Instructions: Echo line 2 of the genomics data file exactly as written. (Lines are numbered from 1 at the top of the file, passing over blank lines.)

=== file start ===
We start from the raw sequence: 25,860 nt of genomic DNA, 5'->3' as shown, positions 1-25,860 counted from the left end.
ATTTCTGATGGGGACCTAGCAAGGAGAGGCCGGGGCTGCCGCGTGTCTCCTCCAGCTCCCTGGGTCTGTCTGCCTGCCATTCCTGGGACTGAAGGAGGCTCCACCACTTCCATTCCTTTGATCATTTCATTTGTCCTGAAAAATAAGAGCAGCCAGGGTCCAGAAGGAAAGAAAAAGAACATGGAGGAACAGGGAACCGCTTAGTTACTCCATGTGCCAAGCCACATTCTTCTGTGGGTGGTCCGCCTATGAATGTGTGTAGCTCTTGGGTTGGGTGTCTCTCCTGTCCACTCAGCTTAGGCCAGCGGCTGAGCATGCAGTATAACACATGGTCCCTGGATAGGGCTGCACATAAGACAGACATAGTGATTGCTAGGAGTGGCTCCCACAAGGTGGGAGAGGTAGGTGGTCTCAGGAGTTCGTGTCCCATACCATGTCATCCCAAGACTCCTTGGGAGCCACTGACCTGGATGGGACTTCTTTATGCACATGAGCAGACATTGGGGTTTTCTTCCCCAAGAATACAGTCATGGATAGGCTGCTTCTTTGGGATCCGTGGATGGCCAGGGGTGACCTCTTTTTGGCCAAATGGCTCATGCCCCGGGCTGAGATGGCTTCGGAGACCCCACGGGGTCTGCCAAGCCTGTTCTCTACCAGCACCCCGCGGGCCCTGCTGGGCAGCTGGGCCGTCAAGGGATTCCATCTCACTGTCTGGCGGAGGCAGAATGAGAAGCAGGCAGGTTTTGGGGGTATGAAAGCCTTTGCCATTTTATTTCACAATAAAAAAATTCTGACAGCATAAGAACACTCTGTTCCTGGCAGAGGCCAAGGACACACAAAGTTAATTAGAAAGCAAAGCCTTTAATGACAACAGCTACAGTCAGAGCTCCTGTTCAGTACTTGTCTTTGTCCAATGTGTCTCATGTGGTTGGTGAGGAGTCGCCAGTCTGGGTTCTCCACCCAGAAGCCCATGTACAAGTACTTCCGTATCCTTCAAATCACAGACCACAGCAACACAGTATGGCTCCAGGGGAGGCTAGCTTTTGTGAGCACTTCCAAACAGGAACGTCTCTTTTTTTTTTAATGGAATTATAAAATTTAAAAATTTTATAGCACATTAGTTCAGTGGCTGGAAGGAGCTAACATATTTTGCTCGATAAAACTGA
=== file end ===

ATTTCTGATGGGGACCTAGCAAGGAGAGGCCGGGGCTGCCGCGTGTCTCCTCCAGCTCCCTGGGTCTGTCTGCCTGCCATTCCTGGGACTGAAGGAGGCTCCACCACTTCCATTCCTTTGATCATTTCATTTGTCCTGAAAAATAAGAGCAGCCAGGGTCCAGAAGGAAAGAAAAAGAACATGGAGGAACAGGGAACCGCTTAGTTACTCCATGTGCCAAGCCACATTCTTCTGTGGGTGGTCCGCCTATGAATGTGTGTAGCTCTTGGGTTGGGTGTCTCTCCTGTCCACTCAGCTTAGGCCAGCGGCTGAGCATGCAGTATAACACATGGTCCCTGGATAGGGCTGCACATAAGACAGACATAGTGATTGCTAGGAGTGGCTCCCACAAGGTGGGAGAGGTAGGTGGTCTCAGGAGTTCGTGTCCCATACCATGTCATCCCAAGACTCCTTGGGAGCCACTGACCTGGATGGGACTTCTTTATGCACATGAGCAGACATTGGGGTTTTCTTCCCCAAGAATACAGTCATGGATAGGCTGCTTCTTTGGGATCCGTGGATGGCCAGGGGTGACCTCTTTTTGGCCAAATGGCTCATGCCCCGGGCTGAGATGGCTTCGGAGACCCCACGGGGTCTGCCAAGCCTGTTCTCTACCAGCACCCCGCGGGCCCTGCTGGGCAGCTGGGCCGTCAAGGGATTCCATCTCACTGTCTGGCGGAGGCAGAATGAGAAGCAGGCAGGTTTTGGGGGTATGAAAGCCTTTGCCATTTTATTTCACAATAAAAAAATTCTGACAGCATAAGAACACTCTGTTCCTGGCAGAGGCCAAGGACACACAAAGTTAATTAGAAAGCAAAGCCTTTAATGACAACAGCTACAGTCAGAGCTCCTGTTCAGTACTTGTCTTTGTCCAATGTGTCTCATGTGGTTGGTGAGGAGTCGCCAGTCTGGGTTCTCCACCCAGAAGCCCATGTACAAGTACTTCCGTATCCTTCAAATCACAGACCACAGCAACACAGTATGGCTCCAGGGGAGGCTAGCTTTTGTGAGCACTTCCAAACAGGAACGTCTCTTTTTTTTTTAATGGAATTATAAAATTTAAAAATTTTATAGCACATTAGTTCAGTGGCTGGAAGGAGCTAACATATTTTGCTCGATAAAACTGA